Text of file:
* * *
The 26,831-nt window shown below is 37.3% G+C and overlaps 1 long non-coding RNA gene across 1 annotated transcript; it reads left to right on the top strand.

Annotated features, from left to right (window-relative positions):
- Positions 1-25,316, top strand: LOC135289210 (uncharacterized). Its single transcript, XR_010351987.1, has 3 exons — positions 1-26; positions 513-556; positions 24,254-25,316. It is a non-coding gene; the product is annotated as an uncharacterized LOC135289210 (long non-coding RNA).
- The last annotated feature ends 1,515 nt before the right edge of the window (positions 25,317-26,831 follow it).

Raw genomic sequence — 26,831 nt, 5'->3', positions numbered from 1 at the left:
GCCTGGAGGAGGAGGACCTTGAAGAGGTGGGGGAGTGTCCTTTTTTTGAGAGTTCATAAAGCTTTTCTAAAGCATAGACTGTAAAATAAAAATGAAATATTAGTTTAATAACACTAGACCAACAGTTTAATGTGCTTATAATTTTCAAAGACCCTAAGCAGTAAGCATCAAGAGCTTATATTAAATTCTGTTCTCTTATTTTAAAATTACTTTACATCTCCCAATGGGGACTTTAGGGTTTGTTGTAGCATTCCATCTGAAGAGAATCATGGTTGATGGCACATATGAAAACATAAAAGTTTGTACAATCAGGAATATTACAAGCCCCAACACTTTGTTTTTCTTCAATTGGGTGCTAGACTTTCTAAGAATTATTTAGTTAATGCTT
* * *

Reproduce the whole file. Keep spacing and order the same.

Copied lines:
The 26,831-nt window shown below is 37.3% G+C and overlaps 1 long non-coding RNA gene across 1 annotated transcript; it reads left to right on the top strand.

Annotated features, from left to right (window-relative positions):
- Positions 1-25,316, top strand: LOC135289210 (uncharacterized). Its single transcript, XR_010351987.1, has 3 exons — positions 1-26; positions 513-556; positions 24,254-25,316. It is a non-coding gene; the product is annotated as an uncharacterized LOC135289210 (long non-coding RNA).
- The last annotated feature ends 1,515 nt before the right edge of the window (positions 25,317-26,831 follow it).

Raw genomic sequence — 26,831 nt, 5'->3', positions numbered from 1 at the left:
GCCTGGAGGAGGAGGACCTTGAAGAGGTGGGGGAGTGTCCTTTTTTTGAGAGTTCATAAAGCTTTTCTAAAGCATAGACTGTAAAATAAAAATGAAATATTAGTTTAATAACACTAGACCAACAGTTTAATGTGCTTATAATTTTCAAAGACCCTAAGCAGTAAGCATCAAGAGCTTATATTAAATTCTGTTCTCTTATTTTAAAATTACTTTACATCTCCCAATGGGGACTTTAGGGTTTGTTGTAGCATTCCATCTGAAGAGAATCATGGTTGATGGCACATATGAAAACATAAAAGTTTGTACAATCAGGAATATTACAAGCCCCAACACTTTGTTTTTCTTCAATTGGGTGCTAGACTTTCTAAGAATTATTTAGTTAATGCTT